With two studies of the current project we compared cognitive and emotional effects of a restaurant meal eaten in company to a solitary meal in a plain office using pre- and post-test analysis and controlling for the kind and amount of food consumed. Three tasks were conducted, measuring: (1) semantic memory (2) cognitive control and error monitoring, and (3) processing of emotional facial expressions. Covert processes in these tasks were assessed with event-related brain potentials. The mood rating questionnaire of the first study indicated a relaxation effect of the restaurant as compared to the plain meal situation. The restaurant meal increased sensitivity to threatening facial expressions and diminished cognitive control and error monitoring. No effects were observed for semantic memory. Findings of the second study indicated reduced control in a task provoking cognitive conflicts after the restaurant meal.
Taken together, these studies provide first experimental evidence that a restaurant meal with a social component is more relaxing than a meal eaten alone in a plain setting and reduces cognitive control. In a second line of research we investigate the effects meal complexity on satiation and cognitive-affective processing. To this end we manipulated the arrangement of the meal on the plate. Same ingredients were either served as a soup or in complex arrangement of single ingredients.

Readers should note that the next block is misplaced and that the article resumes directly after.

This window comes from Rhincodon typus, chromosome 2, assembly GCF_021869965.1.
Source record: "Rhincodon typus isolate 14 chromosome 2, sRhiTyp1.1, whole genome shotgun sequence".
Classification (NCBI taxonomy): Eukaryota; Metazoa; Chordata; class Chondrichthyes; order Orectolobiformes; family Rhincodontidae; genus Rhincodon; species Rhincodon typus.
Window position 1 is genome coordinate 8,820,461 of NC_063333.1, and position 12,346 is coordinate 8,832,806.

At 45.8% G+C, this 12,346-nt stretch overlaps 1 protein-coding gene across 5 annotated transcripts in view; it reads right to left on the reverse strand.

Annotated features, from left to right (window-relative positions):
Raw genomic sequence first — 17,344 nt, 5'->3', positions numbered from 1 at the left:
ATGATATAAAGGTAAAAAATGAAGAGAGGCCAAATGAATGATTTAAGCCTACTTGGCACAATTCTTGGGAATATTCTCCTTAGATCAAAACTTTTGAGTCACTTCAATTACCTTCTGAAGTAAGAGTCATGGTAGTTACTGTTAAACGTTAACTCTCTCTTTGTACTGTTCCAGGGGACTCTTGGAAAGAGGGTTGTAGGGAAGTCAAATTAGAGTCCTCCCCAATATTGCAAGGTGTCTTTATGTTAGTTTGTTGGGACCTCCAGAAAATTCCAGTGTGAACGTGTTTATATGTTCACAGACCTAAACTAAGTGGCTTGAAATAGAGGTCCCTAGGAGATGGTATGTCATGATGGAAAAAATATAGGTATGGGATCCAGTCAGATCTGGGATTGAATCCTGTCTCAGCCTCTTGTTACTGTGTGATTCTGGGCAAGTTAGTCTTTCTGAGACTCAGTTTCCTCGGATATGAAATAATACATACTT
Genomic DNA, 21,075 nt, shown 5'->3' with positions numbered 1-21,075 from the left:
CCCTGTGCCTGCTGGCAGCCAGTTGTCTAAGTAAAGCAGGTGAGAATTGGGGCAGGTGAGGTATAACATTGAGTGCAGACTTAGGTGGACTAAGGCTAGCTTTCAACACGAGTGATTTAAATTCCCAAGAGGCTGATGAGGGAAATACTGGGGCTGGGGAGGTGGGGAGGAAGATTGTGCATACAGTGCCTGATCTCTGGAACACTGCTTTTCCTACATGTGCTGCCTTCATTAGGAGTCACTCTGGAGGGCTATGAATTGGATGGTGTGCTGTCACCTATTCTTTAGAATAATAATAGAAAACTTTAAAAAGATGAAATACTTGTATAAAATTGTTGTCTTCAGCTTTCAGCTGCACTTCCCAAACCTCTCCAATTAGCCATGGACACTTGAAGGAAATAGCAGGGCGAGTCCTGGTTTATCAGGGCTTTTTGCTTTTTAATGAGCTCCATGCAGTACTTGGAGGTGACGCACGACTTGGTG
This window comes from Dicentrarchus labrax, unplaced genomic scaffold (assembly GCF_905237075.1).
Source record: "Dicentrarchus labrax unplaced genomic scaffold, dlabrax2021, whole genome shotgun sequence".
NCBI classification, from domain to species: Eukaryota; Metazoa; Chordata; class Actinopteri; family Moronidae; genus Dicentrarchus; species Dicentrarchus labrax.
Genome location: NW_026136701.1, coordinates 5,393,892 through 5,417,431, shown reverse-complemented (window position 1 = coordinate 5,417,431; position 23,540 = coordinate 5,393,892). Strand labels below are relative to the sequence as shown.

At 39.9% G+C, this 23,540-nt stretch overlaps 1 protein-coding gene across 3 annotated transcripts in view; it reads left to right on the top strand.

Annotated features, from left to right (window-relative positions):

Thirdly, in cooperation with the Mugaritz – a top gastronomy restaurant in the Basque region – we explore the influence of the actual experience during the meal on long-term memory. Here, we measure the experience and evaluation of each course directly after consumption and will analyse the influence of the actual experience on long-term memory of the different courses in a three-months post-test.
Prof. Dr. Werner Sommer (head of project)
Humboldt-Universität zu Berlin
Prof. Dr. Birgit Stürmer (project coordination at the IPU)
Prof. Dr. Annekathrin Schacht
Prof. Dr. Manuel Martin-Loeches
Universidad Complutense Madrid